Frequently asked questions
What is the Central European Hydrogen Corridor?
The Central European Hydrogen Corridor is an initiative by a group of four leading Central European gas transmission infrastructure companies (EUSTREAM – the Slovak gas TSO, Gas TSO of Ukraine, NET4GAS – the Czech gas TSO and OGE – a leading German gas TSO).
The Central European Hydrogen Corridor was initiated in 2021 to explore a feasible and affordable way to transport hydrogen from future major hydrogen supply areas in Ukraine via Slovakia and the Czech Republic to future hydrogen demand areas in Germany.
What is the background for the Central European Hydrogen Corridor initiative?
The members of the initiative share the vision that renewable and low-carbon hydrogen will play an essential role in decarbonising the hard-to-abate sectors in Central Europe and will be crucial to meet the ambitious Paris Agreement target.
What is the expected outcome of the Central European Hydrogen Corridor initiative?
The Central European Hydrogen Corridor initiative aims to create a hydrogen “highway” of more than 1225 kilometres of gas pipelines in Central Europe to transport large volumes of hydrogen from future major hydrogen supply areas in Ukraine via Slovakia and the Czech Republic to future hydrogen demand areas in Germany.
What is the connection between the Central European Hydrogen Corridor (CEHC) initiative and the mission of the European Hydrogen Backbone initiative (EHB)?
The EHB initiative aims to define the critical role of hydrogen infrastructure. All the CEHC participating companies support this aim and are also actively involved in the EHB initiative.
The latest EHB publication outlines potential five hydrogen import corridors. One of these corridors, Corridor E, focus on transportation of green hydrogen produced in Ukraine to Germany. The Central European Hydrogen Corridor is a central part of this corridor that ensures a cost-efficient way to transport hydrogen from Ukraine via Slovakia and the Czech Republic to Germany. The corridor benefits from an existing infrastructure that can be repurposed to transport green hydrogen to demand centres. For more information click here.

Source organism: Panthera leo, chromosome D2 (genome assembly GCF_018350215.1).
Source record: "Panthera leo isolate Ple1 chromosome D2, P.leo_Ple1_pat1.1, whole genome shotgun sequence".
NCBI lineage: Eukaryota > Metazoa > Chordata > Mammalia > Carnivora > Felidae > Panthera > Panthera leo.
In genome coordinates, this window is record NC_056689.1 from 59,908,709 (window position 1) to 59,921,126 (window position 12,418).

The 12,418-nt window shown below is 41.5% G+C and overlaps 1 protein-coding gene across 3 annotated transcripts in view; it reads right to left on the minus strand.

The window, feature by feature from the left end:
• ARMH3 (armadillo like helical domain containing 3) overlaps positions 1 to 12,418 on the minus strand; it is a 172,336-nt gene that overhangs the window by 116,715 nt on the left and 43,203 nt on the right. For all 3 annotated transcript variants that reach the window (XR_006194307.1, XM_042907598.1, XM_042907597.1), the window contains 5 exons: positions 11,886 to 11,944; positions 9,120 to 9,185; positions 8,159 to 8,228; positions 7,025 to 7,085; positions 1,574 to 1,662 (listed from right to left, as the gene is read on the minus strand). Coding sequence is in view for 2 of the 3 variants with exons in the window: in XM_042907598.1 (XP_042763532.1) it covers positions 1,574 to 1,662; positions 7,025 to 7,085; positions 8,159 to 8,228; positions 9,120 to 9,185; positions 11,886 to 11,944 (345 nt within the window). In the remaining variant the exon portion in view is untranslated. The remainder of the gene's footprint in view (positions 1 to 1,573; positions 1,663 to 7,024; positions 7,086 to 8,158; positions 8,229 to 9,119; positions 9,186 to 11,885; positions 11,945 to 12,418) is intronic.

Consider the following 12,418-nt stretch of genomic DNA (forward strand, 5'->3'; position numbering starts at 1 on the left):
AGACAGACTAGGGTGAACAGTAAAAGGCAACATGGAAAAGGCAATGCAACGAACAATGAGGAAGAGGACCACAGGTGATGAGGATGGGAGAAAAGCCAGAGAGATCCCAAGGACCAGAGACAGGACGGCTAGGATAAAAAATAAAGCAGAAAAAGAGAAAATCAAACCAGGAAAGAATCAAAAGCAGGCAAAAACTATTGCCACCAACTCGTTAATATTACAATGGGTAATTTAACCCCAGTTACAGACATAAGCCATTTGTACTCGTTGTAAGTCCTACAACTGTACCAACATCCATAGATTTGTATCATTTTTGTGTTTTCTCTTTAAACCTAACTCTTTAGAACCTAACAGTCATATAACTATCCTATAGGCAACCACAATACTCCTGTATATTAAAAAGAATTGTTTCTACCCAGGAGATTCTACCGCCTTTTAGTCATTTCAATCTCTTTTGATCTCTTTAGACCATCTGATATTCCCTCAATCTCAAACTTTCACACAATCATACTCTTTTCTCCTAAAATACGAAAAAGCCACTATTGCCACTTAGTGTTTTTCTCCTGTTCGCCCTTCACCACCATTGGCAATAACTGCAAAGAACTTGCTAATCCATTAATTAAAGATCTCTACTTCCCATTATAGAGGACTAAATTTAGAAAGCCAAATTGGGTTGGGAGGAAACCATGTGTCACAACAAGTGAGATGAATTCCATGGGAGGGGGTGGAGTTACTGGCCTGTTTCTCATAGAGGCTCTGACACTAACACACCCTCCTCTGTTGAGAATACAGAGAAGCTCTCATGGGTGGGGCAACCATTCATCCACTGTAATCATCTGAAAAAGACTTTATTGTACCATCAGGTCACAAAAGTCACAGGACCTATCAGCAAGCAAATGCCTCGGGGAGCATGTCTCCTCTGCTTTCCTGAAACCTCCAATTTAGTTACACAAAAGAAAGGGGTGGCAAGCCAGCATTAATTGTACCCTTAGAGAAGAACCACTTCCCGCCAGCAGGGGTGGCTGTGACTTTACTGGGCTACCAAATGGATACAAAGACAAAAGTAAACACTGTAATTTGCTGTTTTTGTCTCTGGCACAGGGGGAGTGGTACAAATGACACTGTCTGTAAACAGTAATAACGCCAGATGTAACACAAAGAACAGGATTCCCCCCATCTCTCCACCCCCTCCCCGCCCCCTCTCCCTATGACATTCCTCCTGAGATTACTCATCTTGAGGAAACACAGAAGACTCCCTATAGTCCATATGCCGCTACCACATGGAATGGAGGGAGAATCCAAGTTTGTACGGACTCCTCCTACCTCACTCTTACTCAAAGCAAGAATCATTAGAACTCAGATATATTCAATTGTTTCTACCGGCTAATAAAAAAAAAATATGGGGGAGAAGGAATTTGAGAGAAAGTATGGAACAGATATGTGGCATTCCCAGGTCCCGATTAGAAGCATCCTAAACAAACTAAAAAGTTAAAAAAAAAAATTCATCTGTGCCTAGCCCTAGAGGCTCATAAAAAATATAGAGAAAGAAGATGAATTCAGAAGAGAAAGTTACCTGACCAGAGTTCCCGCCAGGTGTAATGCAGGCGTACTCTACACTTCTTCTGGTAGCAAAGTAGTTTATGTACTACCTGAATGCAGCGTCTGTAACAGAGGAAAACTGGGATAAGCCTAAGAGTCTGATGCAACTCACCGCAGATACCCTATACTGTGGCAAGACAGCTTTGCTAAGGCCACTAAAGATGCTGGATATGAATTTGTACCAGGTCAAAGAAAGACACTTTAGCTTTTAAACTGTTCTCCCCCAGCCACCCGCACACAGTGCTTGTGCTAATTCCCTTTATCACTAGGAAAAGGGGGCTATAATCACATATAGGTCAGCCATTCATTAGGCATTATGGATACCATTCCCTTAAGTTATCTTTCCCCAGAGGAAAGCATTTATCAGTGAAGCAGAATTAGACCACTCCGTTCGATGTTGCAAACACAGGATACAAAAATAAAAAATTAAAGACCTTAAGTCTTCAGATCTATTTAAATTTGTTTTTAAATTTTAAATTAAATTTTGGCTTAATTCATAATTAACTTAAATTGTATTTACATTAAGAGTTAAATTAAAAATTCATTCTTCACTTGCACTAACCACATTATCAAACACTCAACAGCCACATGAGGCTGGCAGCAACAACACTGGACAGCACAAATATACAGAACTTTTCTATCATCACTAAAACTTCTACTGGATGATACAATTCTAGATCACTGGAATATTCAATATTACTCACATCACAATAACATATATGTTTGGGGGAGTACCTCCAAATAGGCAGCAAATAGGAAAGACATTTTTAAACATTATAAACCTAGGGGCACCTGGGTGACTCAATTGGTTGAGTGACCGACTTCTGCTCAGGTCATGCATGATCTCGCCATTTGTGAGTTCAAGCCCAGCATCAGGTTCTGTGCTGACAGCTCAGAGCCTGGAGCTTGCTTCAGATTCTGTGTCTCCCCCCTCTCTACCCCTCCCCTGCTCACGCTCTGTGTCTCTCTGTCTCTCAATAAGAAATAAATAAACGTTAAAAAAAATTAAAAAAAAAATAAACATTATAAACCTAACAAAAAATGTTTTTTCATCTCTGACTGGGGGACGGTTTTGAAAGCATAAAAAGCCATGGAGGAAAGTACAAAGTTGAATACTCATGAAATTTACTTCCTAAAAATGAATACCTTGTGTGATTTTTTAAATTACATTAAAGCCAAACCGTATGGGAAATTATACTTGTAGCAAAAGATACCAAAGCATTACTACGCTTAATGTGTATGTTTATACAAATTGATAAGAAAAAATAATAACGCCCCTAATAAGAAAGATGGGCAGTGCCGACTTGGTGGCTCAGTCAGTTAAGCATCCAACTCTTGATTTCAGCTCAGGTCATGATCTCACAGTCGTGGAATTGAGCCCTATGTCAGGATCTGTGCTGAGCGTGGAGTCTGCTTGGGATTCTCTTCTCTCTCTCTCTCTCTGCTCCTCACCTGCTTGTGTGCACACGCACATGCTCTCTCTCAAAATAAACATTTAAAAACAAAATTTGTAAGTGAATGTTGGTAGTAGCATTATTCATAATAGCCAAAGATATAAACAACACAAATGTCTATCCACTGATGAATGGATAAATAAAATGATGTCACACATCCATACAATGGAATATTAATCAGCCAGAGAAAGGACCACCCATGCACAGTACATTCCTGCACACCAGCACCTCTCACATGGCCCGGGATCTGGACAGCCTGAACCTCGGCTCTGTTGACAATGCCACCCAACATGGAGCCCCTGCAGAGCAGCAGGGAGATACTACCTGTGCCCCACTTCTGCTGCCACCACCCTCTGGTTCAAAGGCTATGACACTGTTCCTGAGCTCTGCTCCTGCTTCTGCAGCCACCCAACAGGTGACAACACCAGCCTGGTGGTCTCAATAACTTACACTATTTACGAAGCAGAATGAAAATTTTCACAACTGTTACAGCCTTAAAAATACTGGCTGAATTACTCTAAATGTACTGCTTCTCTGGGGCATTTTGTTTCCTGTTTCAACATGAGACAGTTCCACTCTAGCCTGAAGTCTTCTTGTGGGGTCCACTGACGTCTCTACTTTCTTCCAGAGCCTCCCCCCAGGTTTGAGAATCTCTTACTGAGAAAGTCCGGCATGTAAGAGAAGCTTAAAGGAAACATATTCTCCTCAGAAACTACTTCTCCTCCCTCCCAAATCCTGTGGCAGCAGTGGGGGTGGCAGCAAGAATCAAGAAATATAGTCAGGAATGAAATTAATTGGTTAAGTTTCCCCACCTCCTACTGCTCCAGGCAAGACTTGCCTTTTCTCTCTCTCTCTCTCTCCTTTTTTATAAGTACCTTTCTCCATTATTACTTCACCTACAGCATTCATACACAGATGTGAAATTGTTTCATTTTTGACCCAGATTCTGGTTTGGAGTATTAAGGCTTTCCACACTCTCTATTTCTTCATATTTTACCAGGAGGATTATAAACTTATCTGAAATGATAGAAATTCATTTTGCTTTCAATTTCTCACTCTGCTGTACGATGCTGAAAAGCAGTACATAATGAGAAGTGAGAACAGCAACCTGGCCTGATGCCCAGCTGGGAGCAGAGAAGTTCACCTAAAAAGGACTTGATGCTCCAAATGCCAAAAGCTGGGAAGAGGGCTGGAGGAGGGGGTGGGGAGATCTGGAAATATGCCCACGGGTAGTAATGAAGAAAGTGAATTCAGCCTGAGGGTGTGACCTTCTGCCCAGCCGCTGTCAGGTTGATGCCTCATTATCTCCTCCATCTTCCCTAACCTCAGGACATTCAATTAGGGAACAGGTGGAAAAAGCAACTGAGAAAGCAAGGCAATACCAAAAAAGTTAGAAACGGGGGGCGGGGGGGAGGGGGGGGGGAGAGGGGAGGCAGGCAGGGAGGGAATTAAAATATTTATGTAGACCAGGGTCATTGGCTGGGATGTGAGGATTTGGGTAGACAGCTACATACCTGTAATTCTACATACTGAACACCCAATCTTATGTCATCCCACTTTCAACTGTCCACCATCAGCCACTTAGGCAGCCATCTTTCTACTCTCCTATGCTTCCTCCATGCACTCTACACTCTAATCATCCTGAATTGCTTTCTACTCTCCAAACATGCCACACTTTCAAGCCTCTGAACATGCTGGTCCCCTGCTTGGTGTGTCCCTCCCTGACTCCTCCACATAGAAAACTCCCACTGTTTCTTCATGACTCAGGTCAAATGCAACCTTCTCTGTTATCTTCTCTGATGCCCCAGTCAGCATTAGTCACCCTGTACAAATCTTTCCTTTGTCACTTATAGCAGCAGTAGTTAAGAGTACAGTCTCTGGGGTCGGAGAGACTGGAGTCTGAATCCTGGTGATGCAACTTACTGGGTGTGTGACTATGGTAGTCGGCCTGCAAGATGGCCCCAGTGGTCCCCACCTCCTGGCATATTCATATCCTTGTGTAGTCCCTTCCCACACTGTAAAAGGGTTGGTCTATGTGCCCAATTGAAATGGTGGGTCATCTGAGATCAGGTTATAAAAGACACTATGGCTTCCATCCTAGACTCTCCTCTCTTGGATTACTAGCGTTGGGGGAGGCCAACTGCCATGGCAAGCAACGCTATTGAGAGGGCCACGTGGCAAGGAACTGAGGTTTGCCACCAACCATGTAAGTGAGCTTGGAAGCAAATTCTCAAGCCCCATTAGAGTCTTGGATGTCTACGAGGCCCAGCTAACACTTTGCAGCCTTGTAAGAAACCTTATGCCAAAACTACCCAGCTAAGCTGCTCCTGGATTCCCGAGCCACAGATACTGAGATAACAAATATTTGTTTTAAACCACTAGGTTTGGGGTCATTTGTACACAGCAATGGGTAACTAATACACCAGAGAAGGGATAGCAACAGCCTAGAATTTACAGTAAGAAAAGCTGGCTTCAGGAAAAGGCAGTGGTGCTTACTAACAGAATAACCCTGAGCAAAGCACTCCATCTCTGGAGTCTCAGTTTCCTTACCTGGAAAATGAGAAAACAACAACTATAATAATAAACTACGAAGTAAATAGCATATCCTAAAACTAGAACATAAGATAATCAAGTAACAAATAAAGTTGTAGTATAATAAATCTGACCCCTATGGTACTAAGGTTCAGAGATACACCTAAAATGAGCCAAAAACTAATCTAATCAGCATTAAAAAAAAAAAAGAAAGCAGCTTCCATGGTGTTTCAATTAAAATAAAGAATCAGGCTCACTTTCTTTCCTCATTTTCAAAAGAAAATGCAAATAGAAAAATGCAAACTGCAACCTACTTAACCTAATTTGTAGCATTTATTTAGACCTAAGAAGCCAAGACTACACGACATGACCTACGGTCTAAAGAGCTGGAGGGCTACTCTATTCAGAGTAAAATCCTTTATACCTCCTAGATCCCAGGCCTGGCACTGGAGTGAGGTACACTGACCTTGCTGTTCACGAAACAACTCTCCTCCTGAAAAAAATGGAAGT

Who can join the Central European Hydrogen Corridor initiative?
The four members of the project are not planning to extend the number of partners in the project but are actively working with hydrogen producers, large hydrogen consumers and other gas infrastructure companies in Ukraine, Slovakia, the Czech Republic and Germany to help facilitate the production and consumption of hydrogen in Central Europe. For more information contact us.
What is the expected timeline for the implementation of Central European Hydrogen Corridor initiative?
The project partner submitted PCI/PCI applications with the aim to to complete the project by 2030,. However, turning this project into reality requires, among others, and appropriate and efficient regulatory framework as well as the necessary investment conditions as the participating companies are fully regulated and unbundled transmission system operators. For more detailed timeline click here.
What are the expected capacities and costs of the Central European Hydrogen Corridor initiative?
The members of the project have started to explore the technical feasibility of creating a Central European Hydrogen Corridor to transport up to 144 GWh per day or 1.5 million tons per year of hydrogen from Ukraine to southern Germany by 2030.
In addition to the technical feasibility, the project promoters have analysed the potential cost of repurposing specific natural gas pipelines for hydrogen transport, combined with targeted investments in new dedicated hydrogen infrastructure. The 1,225 kilometre part of the Central European Hydrogen Corridor from the Slovak/Ukrainian border to Germany requires an estimated total investment of 1,000 ‑ 1,500 million EUR. The investment cost of the Ukrainian part of the corridor will depend on the location of the hydrogen production sites in Ukraine. Since the CEHC project focuses on retrofitingretrofitting existing pipelines, border transfer stations, and compressor stations, significant costs and time savings can be realized compared to building new infrastructure.
What is the connection between Central European Hydrogen Corridor and REPowerEU?
The REPowerEU Plan sets a target of 10 million tons of domestic renewable hydrogen production and further 10 million tons of renewable hydrogen imports by 2030. The CEHC project could transport up to 1.5 million tons of renewable hydrogen imports by 2030, an equivalent of 15 % of the renewable hydrogen import target.